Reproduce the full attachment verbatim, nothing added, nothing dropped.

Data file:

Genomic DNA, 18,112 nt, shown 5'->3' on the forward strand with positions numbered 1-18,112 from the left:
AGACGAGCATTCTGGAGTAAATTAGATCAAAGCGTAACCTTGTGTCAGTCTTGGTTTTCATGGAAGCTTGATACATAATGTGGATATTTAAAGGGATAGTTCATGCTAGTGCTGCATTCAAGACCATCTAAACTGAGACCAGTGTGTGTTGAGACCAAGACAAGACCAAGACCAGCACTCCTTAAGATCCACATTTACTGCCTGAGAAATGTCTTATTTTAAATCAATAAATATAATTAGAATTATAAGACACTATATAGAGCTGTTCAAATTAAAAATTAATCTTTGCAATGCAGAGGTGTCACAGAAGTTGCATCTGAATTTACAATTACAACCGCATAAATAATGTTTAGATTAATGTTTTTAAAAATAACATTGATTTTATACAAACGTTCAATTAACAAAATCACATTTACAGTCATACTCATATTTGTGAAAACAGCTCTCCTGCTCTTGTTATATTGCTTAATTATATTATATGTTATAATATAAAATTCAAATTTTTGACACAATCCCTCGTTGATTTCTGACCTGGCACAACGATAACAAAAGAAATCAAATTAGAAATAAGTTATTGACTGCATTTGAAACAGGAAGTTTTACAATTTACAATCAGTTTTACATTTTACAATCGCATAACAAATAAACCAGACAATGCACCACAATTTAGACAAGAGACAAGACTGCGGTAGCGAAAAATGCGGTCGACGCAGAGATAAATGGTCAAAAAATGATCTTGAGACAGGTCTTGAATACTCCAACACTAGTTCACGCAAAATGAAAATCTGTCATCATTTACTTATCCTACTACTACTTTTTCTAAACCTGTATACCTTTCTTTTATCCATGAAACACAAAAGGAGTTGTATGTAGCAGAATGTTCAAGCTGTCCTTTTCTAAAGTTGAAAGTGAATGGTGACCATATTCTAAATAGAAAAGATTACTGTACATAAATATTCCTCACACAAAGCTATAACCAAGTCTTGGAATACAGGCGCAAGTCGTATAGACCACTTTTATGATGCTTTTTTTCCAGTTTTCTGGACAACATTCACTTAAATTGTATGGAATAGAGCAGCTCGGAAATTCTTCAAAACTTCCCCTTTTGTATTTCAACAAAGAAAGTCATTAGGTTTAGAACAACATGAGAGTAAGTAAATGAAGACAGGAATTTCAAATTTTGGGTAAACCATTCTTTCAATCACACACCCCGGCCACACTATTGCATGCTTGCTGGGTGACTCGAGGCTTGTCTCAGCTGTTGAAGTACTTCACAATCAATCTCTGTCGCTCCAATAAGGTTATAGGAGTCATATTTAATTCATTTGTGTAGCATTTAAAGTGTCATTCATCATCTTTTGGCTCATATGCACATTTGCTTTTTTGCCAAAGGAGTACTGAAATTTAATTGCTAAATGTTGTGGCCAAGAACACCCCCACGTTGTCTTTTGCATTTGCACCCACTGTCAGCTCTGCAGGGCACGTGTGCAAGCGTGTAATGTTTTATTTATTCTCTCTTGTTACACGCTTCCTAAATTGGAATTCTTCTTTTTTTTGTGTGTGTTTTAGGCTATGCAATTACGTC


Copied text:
Genomic DNA, 18,112 nt, shown 5'->3' on the forward strand with positions numbered 1-18,112 from the left:
AGACGAGCATTCTGGAGTAAATTAGATCAAAGCGTAACCTTGTGTCAGTCTTGGTTTTCATGGAAGCTTGATACATAATGTGGATATTTAAAGGGATAGTTCATGCTAGTGCTGCATTCAAGACCATCTAAACTGAGACCAGTGTGTGTTGAGACCAAGACAAGACCAAGACCAGCACTCCTTAAGATCCACATTTACTGCCTGAGAAATGTCTTATTTTAAATCAATAAATATAATTAGAATTATAAGACACTATATAGAGCTGTTCAAATTAAAAATTAATCTTTGCAATGCAGAGGTGTCACAGAAGTTGCATCTGAATTTACAATTACAACCGCATAAATAATGTTTAGATTAATGTTTTTAAAAATAACATTGATTTTATACAAACGTTCAATTAACAAAATCACATTTACAGTCATACTCATATTTGTGAAAACAGCTCTCCTGCTCTTGTTATATTGCTTAATTATATTATATGTTATAATATAAAATTCAAATTTTTGACACAATCCCTCGTTGATTTCTGACCTGGCACAACGATAACAAAAGAAATCAAATTAGAAATAAGTTATTGACTGCATTTGAAACAGGAAGTTTTACAATTTACAATCAGTTTTACATTTTACAATCGCATAACAAATAAACCAGACAATGCACCACAATTTAGACAAGAGACAAGACTGCGGTAGCGAAAAATGCGGTCGACGCAGAGATAAATGGTCAAAAAATGATCTTGAGACAGGTCTTGAATACTCCAACACTAGTTCACGCAAAATGAAAATCTGTCATCATTTACTTATCCTACTACTACTTTTTCTAAACCTGTATACCTTTCTTTTATCCATGAAACACAAAAGGAGTTGTATGTAGCAGAATGTTCAAGCTGTCCTTTTCTAAAGTTGAAAGTGAATGGTGACCATATTCTAAATAGAAAAGATTACTGTACATAAATATTCCTCACACAAAGCTATAACCAAGTCTTGGAATACAGGCGCAAGTCGTATAGACCACTTTTATGATGCTTTTTTTCCAGTTTTCTGGACAACATTCACTTAAATTGTATGGAATAGAGCAGCTCGGAAATTCTTCAAAACTTCCCCTTTTGTATTTCAACAAAGAAAGTCATTAGGTTTAGAACAACATGAGAGTAAGTAAATGAAGACAGGAATTTCAAATTTTGGGTAAACCATTCTTTCAATCACACACCCCGGCCACACTATTGCATGCTTGCTGGGTGACTCGAGGCTTGTCTCAGCTGTTGAAGTACTTCACAATCAATCTCTGTCGCTCCAATAAGGTTATAGGAGTCATATTTAATTCATTTGTGTAGCATTTAAAGTGTCATTCATCATCTTTTGGCTCATATGCACATTTGCTTTTTTGCCAAAGGAGTACTGAAATTTAATTGCTAAATGTTGTGGCCAAGAACACCCCCACGTTGTCTTTTGCATTTGCACCCACTGTCAGCTCTGCAGGGCACGTGTGCAAGCGTGTAATGTTTTATTTATTCTCTCTTGTTACACGCTTCCTAAATTGGAATTCTTCTTTTTTTTGTGTGTGTTTTAGGCTATGCAATTACGTC